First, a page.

Elda McGinty Peralta still remembers walking into the sanctuary at her friend’s church at the age of 9 and hearing the worship band practicing.

“I was just overcome,” she said. “I felt God’s presence, and I knew I wanted to be a part of it.”

Peralta’s family moved to San Diego when she was in high school. She graduated from PLNU in 2006 with her B.A. in music with a concentration in music education, but she didn’t expect to end up back at her alma mater teaching at the college level.

“I’m originally from Tijuana, and I was still attending church there,” she said. “My thought was to go back and teach and be a worship leader.”

Peralta has, in fact, served as a worship leader throughout her career and in multiple locations. However, she has also spent a lot of time teaching and is currently a part-time voice professor in PLNU’s Department of Music.

When she came to Point Loma as an undergraduate, Peralta didn’t have much experience singing classical music — in fact, she had previously avoided attending a conservatory in Mexico because she wasn’t interested in classical training. However, God had other plans.

“I had not had much exposure to that genre,” she said. “It was very hard my first semester, but God granted me favor, and I was encouraged by my voice teacher to do a competition in my second semester as a freshman. I did really well, and it was a snowball effect from there.”

“I had the privilege of helping translate repertoire that had not been heard in public for 300 years… As a Mexican singer, it is a great honor for me to be part of bringing to light this cultural treasure that had been forgotten.”

Starting her senior year, Peralta was in the San Diego Opera Chorus for three seasons. After graduating, Peralta served as a middle school choir director before she felt God calling her to apply to graduate school. She received a full scholarship to Northwestern University for her master’s in vocal performance. While she was in graduate school, she married fellow alum Joel McGinty (05).

One of the highlights of Peralta’s career came while she was in grad school and had the opportunity to perform recently rediscovered galant music from the time of the New Spain.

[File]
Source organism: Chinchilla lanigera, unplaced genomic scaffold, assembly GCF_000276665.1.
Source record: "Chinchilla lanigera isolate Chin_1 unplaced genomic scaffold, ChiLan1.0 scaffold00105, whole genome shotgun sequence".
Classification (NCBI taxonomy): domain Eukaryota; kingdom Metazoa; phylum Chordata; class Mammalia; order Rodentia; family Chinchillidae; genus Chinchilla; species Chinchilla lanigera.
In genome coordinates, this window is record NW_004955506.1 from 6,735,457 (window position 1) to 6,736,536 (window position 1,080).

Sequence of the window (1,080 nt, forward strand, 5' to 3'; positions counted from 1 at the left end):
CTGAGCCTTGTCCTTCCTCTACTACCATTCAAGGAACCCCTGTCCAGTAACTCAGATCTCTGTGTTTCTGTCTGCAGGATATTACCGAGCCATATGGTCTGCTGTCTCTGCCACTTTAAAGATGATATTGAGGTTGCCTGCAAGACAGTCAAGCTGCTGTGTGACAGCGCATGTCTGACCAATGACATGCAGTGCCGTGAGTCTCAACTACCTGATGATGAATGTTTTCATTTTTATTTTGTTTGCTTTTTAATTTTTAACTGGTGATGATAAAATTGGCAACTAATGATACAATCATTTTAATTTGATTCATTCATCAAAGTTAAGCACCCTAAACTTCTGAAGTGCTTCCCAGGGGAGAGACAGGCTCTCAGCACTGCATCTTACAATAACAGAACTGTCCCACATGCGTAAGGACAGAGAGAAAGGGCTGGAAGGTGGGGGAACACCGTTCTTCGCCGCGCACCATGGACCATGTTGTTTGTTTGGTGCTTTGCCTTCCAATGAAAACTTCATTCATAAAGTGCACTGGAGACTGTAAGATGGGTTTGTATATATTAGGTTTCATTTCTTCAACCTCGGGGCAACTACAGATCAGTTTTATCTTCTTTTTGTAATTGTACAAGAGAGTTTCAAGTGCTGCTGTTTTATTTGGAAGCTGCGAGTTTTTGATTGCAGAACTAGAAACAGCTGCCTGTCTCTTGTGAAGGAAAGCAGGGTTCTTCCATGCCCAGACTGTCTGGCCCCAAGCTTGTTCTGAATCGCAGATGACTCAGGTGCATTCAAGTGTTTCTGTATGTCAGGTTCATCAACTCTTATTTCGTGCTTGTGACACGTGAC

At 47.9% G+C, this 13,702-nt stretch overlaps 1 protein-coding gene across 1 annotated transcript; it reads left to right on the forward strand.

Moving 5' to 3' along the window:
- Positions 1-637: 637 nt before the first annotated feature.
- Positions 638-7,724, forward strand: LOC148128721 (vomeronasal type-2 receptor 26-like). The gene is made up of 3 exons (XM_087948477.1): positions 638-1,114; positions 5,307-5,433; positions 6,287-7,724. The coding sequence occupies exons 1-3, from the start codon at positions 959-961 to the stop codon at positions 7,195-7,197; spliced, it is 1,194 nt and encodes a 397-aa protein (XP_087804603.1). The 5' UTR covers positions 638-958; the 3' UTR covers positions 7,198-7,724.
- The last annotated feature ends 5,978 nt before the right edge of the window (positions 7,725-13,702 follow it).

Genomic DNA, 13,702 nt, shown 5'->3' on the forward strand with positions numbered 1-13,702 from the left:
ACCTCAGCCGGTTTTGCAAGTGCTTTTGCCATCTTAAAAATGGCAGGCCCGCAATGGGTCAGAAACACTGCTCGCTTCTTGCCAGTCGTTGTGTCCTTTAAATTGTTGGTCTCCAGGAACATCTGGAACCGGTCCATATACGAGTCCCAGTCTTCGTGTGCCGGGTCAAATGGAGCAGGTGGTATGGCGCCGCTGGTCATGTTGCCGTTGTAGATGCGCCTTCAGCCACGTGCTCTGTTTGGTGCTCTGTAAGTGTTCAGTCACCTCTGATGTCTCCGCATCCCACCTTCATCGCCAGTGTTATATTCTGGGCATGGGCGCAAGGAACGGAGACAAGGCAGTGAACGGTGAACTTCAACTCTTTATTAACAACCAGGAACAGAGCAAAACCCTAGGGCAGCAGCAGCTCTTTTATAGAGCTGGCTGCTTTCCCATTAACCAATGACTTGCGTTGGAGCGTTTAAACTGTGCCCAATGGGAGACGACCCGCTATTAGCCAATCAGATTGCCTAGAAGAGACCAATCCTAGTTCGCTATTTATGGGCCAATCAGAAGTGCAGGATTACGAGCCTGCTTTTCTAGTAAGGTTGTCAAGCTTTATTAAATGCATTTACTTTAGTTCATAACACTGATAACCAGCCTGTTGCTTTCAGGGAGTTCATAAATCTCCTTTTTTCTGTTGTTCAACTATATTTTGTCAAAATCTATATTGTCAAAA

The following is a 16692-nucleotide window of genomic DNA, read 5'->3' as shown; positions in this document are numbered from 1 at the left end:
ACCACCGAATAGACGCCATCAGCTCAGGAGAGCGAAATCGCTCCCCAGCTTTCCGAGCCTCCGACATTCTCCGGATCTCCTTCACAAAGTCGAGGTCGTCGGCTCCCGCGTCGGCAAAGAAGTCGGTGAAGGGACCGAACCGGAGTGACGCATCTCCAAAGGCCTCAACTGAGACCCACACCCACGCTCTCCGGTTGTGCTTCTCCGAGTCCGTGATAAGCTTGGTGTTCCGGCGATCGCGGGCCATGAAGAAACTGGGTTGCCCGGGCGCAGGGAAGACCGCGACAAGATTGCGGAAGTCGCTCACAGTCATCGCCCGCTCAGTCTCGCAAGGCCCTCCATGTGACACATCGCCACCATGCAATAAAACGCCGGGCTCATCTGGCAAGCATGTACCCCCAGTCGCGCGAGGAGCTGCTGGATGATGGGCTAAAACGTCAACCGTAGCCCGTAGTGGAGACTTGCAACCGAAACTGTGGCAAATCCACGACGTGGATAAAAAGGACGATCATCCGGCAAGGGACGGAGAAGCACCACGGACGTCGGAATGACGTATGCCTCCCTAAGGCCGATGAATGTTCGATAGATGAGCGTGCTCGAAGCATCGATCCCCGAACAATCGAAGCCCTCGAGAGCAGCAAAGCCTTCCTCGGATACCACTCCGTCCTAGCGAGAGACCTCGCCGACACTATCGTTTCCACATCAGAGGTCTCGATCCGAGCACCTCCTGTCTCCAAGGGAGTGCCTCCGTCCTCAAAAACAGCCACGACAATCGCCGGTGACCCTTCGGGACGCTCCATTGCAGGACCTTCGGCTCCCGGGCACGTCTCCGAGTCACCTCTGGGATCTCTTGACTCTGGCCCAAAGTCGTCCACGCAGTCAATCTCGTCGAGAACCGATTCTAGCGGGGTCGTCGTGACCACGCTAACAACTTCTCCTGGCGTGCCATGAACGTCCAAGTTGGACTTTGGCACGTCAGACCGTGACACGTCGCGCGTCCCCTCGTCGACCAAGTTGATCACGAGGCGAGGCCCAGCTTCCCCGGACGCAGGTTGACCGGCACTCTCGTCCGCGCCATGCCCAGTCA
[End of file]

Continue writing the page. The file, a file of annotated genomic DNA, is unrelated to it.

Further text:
“During my graduate years, [I worked] as an assistant to Dr. Drew Edward Davies, a musicologist specializing in 17th- and 18th-century music in Latin America,” she said. “I had the privilege of helping translate repertoire that had not been heard in public for 300 years. Today, with the help of Dr. Davies and the Chicago Arts Orchestra, among others, we have been able to revive this repertoire in various cities throughout the United States, and in the cathedrals where the music was originally composed, like the Durango Cathedral and, most recently, Mexico City’s Metropolitan Cathedral in November of 2017. As a Mexican singer, it is a great honor for me to be part of bringing to light this cultural treasure that had been forgotten.”

After earning her master’s, Peralta stayed in Chicago. Joel worked in film, and she sang for the Chicago Symphony Chorus and Lyric Opera House as well as freelancing for other orchestras. She also served as the assistant to the director of Intervarsity Christian Fellowship’s national arts ministry, taught voice and piano lessons, and worked at a gym. Eventually, Peralta accepted a full-time job at a Presbyterian church in Evanston as a worship director. She continued singing with the Chicago Symphony Chorus and coaching singers as well.

In 2018, the couple felt God calling them back to San Diego. Peralta returned to PLNU as an adjunct professor and became a part-time faculty member in August 2022. She also serves as an adjunct professor at Chula Vista Christian University, teaches privately, and leads worship at her church. For the past couple of years, she has been a soloist and the vocal director for a show called Night of Christmas produced by Awaken Church at San Diego’s Rady Shell.

Even as she maintains additional roles, being back at Point Loma brings Peralta full circle.

“I have loved my job here,” she said. “I am honored to teach alongside faculty who taught me when I was a student here.”

As a voice teacher, Peralta says the most difficult part of her work “is motivating students to try something new they’ve never done before.” She frequently prays with her students during lessons as a way to encourage them and to ask the Holy Spirit to help them overcome their weaknesses or fears. This most challenging part of her job is what leads to the most rewarding part.

“We have such a diversity of students,” she said. “They come from all kinds of backgrounds and with all kinds of interests — commercial music, worship, classical. My favorite part is when I watch a student realize they can do something they thought they couldn’t do. When they discover, ‘there is freedom in my voice,’ there is a spiritual parallel.’ When we believe what God says about us, His power is made perfect in our weakness.” 

Family photo of Peralta with her husband and their two kids.
Peralta with her husband, Joel, and their two kids, Ezra and Katya.

For Peralta, having singing as her profession is a tremendous blessing. When she isn’t working, Peralta enjoys spending time with her family. Her parents, siblings, and in-laws all live near her. Joel and Elda also have two children: Ezra, age 7, and Katya, age 4.

Christine is the editor of the Viewpoint magazine at PLNU.